When a truck carries weight, the back end lowers and the more weight it holds, the lower the truck’s rear end will go. In the truck community, people refer to this as “squatting.” While it’s an obvious sign that a vehicle is likely exceeding its payload capacity, it somehow has become trendy to make it look like your truck is overloaded all the time and drive squatted trucks.
So why do people drive squatted trucks? Let’s dive in and discover why it has become stylish in the truck community.
What Is a Squatted Truck?
A squatted truck is a truck with a lift kit on the front, while the rear either remains the same or sometimes even lowered. The final result is that the front end is substantially higher than the truck’s rear end. Some refer to this as the “Carolina Squat.” While standard trucks sit almost entirely level, this truck style will likely cause you to do a double take the first time you see them.
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What Is the Purpose of Squatting a Truck?
Squatted trucks serve no purpose other than aesthetics. Modifying a truck into a squatting truck makes it less capable of towing, kills fuel efficiency, and drastically reduces a driver’s ability to see around them. However, if you’re looking to attract attention to your vehicle while you cruise down the highway, this truck style is one way to do it.
Why Do People Drive Squatted Trucks?
Many drivers view their vehicles as artwork and express themselves by working on and modifying them. Instead of having a cookie-cutter truck like all the others rolling off the assembly line, their vehicles stand out from the rest. A squatted truck stands out from other trucks on the road. Since these trucks are less safe and less capable, there are few other reasons a driver would drive a modified truck.
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Does Modifying a Truck Hurt It?
When you do the job correctly, squatting a truck doesn’t necessarily hurt it. However, the more aggressive the angle, the more likely it will cause strain on other components in your vehicle. Over time, you’ll likely experience issues with parts that have nothing to do with your lift.
A squatted truck is also less capable of towing and less aerodynamic, making it less fuel efficient. Depending on how you plan to use your vehicle, squatting it could hurt it. However, driving a truck you modified in this way won’t hurt if you’re not planning to tow with your vehicle or aren’t worried about fuel efficiency.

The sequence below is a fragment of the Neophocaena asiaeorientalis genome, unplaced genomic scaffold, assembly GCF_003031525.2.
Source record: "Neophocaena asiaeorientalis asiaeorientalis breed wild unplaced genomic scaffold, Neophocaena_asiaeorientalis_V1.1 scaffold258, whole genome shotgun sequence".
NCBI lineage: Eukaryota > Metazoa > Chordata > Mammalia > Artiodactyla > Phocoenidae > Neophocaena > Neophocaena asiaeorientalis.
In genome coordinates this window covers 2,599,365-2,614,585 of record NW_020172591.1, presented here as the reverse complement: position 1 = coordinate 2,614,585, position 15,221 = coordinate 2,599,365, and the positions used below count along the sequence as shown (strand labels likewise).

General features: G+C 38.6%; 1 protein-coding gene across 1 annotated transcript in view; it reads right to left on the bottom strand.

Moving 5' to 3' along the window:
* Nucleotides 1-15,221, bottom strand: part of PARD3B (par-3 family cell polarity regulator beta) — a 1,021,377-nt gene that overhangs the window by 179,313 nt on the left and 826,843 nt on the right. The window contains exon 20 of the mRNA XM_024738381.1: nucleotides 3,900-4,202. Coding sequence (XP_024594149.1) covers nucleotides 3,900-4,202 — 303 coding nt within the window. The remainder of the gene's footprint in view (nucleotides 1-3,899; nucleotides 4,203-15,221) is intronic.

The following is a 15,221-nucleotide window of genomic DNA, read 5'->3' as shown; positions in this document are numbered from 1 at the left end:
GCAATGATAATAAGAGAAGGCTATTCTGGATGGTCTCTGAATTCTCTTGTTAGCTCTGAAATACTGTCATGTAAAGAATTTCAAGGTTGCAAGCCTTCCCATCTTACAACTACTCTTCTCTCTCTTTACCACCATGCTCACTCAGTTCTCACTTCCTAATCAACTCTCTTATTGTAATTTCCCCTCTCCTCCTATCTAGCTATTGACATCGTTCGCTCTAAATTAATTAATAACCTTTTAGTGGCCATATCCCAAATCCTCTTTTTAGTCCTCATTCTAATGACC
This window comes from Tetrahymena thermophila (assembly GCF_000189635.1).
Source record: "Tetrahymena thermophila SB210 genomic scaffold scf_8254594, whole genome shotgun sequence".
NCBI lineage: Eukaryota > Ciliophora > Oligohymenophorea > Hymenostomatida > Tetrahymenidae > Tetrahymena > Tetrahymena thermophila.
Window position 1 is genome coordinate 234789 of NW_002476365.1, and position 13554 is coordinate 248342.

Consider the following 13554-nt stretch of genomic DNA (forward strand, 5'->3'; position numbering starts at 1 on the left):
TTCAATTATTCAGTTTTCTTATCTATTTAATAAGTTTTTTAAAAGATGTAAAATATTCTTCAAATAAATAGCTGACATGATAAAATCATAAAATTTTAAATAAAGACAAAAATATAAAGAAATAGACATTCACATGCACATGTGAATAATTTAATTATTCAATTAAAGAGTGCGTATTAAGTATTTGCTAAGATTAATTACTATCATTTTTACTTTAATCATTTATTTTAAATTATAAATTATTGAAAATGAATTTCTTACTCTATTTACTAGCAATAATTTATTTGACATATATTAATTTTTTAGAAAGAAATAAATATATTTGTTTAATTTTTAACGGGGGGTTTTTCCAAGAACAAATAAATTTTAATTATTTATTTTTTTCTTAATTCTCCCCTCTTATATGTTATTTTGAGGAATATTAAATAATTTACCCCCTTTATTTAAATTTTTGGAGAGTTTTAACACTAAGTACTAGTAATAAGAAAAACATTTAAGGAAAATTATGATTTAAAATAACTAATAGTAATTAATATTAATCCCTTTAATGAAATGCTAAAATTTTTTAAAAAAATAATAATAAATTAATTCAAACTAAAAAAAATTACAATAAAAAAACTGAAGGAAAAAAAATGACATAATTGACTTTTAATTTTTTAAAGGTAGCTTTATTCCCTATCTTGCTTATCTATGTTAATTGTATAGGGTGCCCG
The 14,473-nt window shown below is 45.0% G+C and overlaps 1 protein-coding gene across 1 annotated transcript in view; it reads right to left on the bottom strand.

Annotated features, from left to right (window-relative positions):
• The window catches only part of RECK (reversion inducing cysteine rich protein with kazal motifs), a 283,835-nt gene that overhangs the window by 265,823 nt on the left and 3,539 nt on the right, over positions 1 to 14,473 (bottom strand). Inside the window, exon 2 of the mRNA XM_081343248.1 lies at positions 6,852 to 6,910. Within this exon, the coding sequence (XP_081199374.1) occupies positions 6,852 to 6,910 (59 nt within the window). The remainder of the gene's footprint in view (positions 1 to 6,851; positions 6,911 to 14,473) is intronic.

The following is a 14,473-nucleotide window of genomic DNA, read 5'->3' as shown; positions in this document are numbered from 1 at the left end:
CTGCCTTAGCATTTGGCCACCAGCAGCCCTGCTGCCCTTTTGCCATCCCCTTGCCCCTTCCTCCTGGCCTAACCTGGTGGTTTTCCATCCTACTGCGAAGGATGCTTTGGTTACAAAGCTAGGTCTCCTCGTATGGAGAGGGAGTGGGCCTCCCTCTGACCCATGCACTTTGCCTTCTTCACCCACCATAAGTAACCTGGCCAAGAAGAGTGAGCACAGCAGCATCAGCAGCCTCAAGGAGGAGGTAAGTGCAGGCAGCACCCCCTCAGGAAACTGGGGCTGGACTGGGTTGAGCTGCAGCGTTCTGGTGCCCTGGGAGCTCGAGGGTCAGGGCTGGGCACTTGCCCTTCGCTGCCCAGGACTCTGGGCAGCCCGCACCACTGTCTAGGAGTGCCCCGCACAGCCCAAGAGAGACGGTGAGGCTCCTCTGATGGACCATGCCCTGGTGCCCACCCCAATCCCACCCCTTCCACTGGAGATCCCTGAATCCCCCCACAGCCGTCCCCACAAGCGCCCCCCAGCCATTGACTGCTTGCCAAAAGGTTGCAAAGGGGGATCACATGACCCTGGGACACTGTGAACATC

How Much Does It Cost to Squat a Truck?
If you want to modify a truck, you should expect to pay anywhere from $300 to $10,000+. The total costs significantly depend on your vehicle, how much you want it to squat, and how much work you’ll do on your own. If you cannot do the work yourself, you’ll pay for the parts and the labor.
Are Making Modified Trucks Illegal?
Like many highway laws, the squatted truck laws are up to individual states. Since state laws can change often, you’ll want to check the legalities of squatting a vehicle in your state.
Currently, Virginia and North Carolina are the only states where it is illegal to drive a squatted truck. However, South Carolina is actively taking steps toward banning squatted vehicles. Drivers could face $100 fines for their first offense, and repeated violations can be upwards of $300. In addition, a driver could have their license suspended if they experience multiple infractions.
Pro Tip: Want to use your truck to tow your RV? We uncovered if it is safe to Tow an RV with a Lifted Truck.
Who Invented These Modified Trucks?
Squatting a truck first became popular in California’s Baja Racing Circuit. Drivers raised the front of their vehicles to help land jumps. A higher front end meant they were less likely to experience a nosedive during their landings. This could cause severe damage to the vehicle and the driver.
Eventually, drivers took notice of the unique look of the vehicles, and they began to appear in passenger trucks. The trend quickly spread across social media, and squatted vehicles have been popping up across the country ever since.
Is a Squatted Truck Worth It?
Not only are squatted trucks more challenging to drive and less fuel efficient, but they’re also less safe. A driver in a squatted vehicle has reduced visibility. Therefore, the increased angle of their headlights can make it extremely challenging to drive at night. In addition, by changing state laws, you could flush a lot of money down the toilet if your state changes the rules once you complete your project.
However, some truck owners will lower the ends of their trucks and haul them to automotive shows to showcase them like art. If that’s your plan, then squatting your vehicle can be worth it. Still, we don’t recommend squatting your vehicle if it’s your daily driver or if you plan to use it for towing or hauling.
Would you modify a squatted truck? Tell us your thoughts in the comments!
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